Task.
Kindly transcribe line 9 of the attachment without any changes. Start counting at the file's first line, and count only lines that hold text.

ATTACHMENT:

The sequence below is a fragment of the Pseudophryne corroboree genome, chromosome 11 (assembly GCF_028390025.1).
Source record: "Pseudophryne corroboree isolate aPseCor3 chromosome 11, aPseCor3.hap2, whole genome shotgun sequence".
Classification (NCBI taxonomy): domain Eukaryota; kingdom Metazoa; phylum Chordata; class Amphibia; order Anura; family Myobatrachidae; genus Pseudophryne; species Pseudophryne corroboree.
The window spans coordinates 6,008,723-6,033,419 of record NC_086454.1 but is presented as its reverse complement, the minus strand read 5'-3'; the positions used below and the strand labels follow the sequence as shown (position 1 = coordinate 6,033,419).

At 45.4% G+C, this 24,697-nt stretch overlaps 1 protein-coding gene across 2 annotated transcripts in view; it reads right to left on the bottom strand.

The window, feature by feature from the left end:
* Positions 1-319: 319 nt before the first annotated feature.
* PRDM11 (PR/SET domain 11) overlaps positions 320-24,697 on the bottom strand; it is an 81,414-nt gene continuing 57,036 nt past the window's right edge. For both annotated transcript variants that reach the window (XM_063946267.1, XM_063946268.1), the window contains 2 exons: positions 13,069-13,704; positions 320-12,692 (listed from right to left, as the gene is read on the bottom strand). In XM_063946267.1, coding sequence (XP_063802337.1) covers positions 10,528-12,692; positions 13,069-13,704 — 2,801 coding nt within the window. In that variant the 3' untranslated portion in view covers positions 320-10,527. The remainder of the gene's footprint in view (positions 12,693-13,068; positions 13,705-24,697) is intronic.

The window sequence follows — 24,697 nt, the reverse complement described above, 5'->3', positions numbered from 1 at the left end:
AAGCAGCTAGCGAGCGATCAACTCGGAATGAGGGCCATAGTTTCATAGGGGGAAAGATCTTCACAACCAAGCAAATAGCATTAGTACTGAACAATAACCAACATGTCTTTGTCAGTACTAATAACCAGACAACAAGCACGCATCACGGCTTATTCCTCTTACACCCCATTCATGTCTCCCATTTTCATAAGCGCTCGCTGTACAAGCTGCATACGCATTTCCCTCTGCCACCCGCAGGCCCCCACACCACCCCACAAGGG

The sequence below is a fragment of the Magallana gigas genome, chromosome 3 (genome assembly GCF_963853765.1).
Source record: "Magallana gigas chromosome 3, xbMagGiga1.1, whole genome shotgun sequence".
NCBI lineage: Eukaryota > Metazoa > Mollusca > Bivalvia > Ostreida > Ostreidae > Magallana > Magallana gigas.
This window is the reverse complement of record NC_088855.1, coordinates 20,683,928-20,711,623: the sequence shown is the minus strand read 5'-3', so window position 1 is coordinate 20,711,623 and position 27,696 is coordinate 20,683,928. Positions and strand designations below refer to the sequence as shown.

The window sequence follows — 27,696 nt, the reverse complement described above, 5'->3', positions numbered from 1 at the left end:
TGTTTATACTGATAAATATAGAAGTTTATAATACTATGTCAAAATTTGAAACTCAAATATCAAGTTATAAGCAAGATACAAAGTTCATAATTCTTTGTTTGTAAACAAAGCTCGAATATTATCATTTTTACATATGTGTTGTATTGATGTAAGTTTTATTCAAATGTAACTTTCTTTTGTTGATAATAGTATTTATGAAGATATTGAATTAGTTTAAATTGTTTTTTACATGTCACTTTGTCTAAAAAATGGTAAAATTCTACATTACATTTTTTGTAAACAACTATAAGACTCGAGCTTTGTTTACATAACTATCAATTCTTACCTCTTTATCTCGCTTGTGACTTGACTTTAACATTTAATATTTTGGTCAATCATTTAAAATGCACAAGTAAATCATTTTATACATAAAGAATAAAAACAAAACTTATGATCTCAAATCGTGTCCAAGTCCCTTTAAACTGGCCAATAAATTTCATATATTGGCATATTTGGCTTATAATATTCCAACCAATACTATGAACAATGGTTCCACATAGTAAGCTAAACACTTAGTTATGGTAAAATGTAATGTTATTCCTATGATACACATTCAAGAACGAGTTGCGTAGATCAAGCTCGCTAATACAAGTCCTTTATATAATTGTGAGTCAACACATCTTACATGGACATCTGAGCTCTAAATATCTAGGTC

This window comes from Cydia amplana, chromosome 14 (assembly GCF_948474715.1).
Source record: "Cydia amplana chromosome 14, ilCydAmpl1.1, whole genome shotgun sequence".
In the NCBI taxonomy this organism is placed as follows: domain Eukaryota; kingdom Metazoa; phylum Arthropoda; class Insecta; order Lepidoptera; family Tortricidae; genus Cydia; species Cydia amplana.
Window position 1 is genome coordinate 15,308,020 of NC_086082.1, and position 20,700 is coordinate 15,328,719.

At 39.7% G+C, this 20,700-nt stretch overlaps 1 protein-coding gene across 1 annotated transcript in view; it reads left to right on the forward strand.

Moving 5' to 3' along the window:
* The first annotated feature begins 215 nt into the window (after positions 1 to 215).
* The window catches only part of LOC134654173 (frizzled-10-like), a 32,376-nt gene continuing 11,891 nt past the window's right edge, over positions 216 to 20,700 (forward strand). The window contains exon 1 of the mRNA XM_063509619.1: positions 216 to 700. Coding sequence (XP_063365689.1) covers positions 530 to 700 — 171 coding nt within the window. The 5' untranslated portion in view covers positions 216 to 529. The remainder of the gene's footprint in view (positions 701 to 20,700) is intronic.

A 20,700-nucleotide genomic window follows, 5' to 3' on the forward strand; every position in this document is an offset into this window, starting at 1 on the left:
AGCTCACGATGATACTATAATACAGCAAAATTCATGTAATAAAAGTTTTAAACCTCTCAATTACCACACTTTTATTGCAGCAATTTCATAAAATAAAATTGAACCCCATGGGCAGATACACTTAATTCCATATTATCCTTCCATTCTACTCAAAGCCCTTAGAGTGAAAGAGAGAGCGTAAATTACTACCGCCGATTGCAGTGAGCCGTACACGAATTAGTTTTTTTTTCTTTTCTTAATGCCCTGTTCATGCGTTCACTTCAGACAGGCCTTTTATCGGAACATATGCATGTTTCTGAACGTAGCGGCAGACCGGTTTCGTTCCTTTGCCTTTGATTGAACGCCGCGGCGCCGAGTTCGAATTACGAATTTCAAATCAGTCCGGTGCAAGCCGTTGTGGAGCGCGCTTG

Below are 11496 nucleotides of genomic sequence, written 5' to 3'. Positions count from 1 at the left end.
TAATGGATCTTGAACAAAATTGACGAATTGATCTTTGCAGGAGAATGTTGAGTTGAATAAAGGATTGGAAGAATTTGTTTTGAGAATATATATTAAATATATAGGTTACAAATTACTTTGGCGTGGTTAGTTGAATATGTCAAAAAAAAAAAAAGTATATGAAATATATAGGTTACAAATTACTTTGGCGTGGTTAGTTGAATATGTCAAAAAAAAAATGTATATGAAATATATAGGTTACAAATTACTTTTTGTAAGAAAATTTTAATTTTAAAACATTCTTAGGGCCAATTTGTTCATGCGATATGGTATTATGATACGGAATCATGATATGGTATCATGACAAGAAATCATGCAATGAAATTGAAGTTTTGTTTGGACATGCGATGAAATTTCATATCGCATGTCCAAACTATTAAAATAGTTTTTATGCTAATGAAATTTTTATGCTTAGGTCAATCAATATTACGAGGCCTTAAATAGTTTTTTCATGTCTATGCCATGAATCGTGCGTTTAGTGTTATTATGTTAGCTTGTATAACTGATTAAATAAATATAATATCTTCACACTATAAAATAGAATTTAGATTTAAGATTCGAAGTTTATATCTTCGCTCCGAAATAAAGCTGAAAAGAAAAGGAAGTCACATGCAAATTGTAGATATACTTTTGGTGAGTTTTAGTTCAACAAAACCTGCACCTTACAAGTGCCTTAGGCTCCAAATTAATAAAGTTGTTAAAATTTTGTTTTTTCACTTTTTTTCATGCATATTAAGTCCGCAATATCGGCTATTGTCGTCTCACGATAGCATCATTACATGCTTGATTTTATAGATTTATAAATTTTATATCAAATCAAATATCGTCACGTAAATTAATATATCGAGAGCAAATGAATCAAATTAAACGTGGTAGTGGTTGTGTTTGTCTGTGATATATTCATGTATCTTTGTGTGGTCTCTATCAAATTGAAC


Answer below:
The window sequence follows — 24,697 nt, the reverse complement described above, 5'->3', positions numbered from 1 at the left end: